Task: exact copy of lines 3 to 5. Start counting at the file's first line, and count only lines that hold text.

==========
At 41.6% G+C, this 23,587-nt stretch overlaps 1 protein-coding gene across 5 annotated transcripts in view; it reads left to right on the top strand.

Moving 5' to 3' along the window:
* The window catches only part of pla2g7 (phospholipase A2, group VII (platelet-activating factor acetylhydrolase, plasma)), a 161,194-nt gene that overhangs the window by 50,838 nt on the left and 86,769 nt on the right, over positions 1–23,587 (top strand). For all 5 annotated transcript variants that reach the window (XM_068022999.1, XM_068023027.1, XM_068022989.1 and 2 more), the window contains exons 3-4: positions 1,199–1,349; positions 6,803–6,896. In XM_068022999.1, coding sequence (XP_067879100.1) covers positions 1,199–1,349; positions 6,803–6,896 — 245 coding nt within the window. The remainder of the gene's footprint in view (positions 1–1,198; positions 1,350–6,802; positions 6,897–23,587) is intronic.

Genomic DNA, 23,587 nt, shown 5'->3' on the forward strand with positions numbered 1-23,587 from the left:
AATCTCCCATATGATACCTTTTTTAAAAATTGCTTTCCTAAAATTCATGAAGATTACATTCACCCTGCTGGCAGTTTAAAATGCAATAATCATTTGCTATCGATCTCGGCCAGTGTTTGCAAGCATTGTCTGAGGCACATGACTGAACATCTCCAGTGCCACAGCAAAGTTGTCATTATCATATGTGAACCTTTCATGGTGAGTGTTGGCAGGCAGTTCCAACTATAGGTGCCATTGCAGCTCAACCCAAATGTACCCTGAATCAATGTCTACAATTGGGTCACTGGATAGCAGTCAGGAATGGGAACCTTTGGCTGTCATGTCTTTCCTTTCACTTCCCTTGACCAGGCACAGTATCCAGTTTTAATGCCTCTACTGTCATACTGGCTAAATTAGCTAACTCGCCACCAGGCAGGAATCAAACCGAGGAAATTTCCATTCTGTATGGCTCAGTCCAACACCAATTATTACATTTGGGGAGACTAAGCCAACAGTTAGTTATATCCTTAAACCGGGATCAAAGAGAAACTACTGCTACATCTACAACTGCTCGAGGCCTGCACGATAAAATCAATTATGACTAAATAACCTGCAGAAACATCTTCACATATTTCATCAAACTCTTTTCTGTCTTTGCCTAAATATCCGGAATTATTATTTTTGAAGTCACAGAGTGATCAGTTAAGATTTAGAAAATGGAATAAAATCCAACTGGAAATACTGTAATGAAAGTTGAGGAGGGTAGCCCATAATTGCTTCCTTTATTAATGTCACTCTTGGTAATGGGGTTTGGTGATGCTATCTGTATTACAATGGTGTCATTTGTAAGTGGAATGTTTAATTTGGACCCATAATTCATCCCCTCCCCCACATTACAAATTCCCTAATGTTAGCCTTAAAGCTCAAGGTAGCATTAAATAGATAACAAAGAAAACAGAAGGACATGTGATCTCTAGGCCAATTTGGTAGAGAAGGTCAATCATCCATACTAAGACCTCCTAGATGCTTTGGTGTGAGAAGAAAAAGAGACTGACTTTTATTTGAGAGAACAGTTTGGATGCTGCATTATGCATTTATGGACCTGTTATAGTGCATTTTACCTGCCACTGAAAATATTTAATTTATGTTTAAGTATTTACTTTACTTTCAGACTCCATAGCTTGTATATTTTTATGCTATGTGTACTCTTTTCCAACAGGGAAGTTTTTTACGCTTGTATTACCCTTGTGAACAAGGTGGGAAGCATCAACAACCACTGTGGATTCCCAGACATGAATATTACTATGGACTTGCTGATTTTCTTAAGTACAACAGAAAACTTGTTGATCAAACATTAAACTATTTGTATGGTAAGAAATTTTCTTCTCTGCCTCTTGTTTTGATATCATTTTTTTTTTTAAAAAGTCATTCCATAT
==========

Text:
* The window catches only part of pla2g7 (phospholipase A2, group VII (platelet-activating factor acetylhydrolase, plasma)), a 161,194-nt gene that overhangs the window by 50,838 nt on the left and 86,769 nt on the right, over positions 1–23,587 (top strand). For all 5 annotated transcript variants that reach the window (XM_068022999.1, XM_068023027.1, XM_068022989.1 and 2 more), the window contains exons 3-4: positions 1,199–1,349; positions 6,803–6,896. In XM_068022999.1, coding sequence (XP_067879100.1) covers positions 1,199–1,349; positions 6,803–6,896 — 245 coding nt within the window. The remainder of the gene's footprint in view (positions 1–1,198; positions 1,350–6,802; positions 6,897–23,587) is intronic.

Genomic DNA, 23,587 nt, shown 5'->3' on the forward strand with positions numbered 1-23,587 from the left:
AATCTCCCATATGATACCTTTTTTAAAAATTGCTTTCCTAAAATTCATGAAGATTACATTCACCCTGCTGGCAGTTTAAAATGCAATAATCATTTGCTATCGATCTCGGCCAGTGTTTGCAAGCATTGTCTGAGGCACATGACTGAACATCTCCAGTGCCACAGCAAAGTTGTCATTATCATATGTGAACCTTTCATGGTGAGTGTTGGCAGGCAGTTCCAACTATAGGTGCCATTGCAGCTCAACCCAAATGTACCCTGAATCAATGTCTACAATTGGGTCACTGGATAGCAGTCAGGAATGGGAACCTTTGGCTGTCATGTCTTTCCTTTCACTTCCCTTGACCAGGCACAGTATCCAGTTTTAATGCCTCTACTGTCATACTGGCTAAATTAGCTAACTCGCCACCAGGCAGGAATCAAACCGAGGAAATTTCCATTCTGTATGGCTCAGTCCAACACCAATTATTACATTTGGGGAGACTAAGCCAACAGTTAGTTATATCCTTAAACCGGGATCAAAGAGAAACTACTGCTACATCTACAACTGCTCGAGGCCTGCACGATAAAATCAATTATGACTAAATAACCTGCAGAAACATCTTCACATATTTCATCAAACTCTTTTCTGTCTTTGCCTAAATATCCGGAATTATTATTTTTGAAGTCACAGAGTGATCAGTTAAGATTTAGAAAATGGAATAAAATCCAACTGGAAATACTGTAATGAAAGTTGAGGAGGGTAGCCCATAATTGCTTCCTTTATTAATGTCACTCTTGGTAATGGGGTTTGGTGATGCTATCTGTATTACAATGGTGTCATTTGTAAGTGGAATGTTTAATTTGGACCCATAATTCATCCCCTCCCCCACATTACAAATTCCCTAATGTTAGCCTTAAAGCTCAAGGTAGCATTAAATAGATAACAAAGAAAACAGAAGGACATGTGATCTCTAGGCCAATTTGGTAGAGAAGGTCAATCATCCATACTAAGACCTCCTAGATGCTTTGGTGTGAGAAGAAAAAGAGACTGACTTTTATTTGAGAGAACAGTTTGGATGCTGCATTATGCATTTATGGACCTGTTATAGTGCATTTTACCTGCCACTGAAAATATTTAATTTATGTTTAAGTATTTACTTTACTTTCAGACTCCATAGCTTGTATATTTTTATGCTATGTGTACTCTTTTCCAACAGGGAAGTTTTTTACGCTTGTATTACCCTTGTGAACAAGGTGGGAAGCATCAACAACCACTGTGGATTCCCAGACATGAATATTACTATGGACTTGCTGATTTTCTTAAGTACAACAGAAAACTTGTTGATCAAACATTAAACTATTTGTATGGTAAGAAATTTTCTTCTCTGCCTCTTGTTTTGATATCATTTTTTTTTTTAAAAAGTCATTCCATAT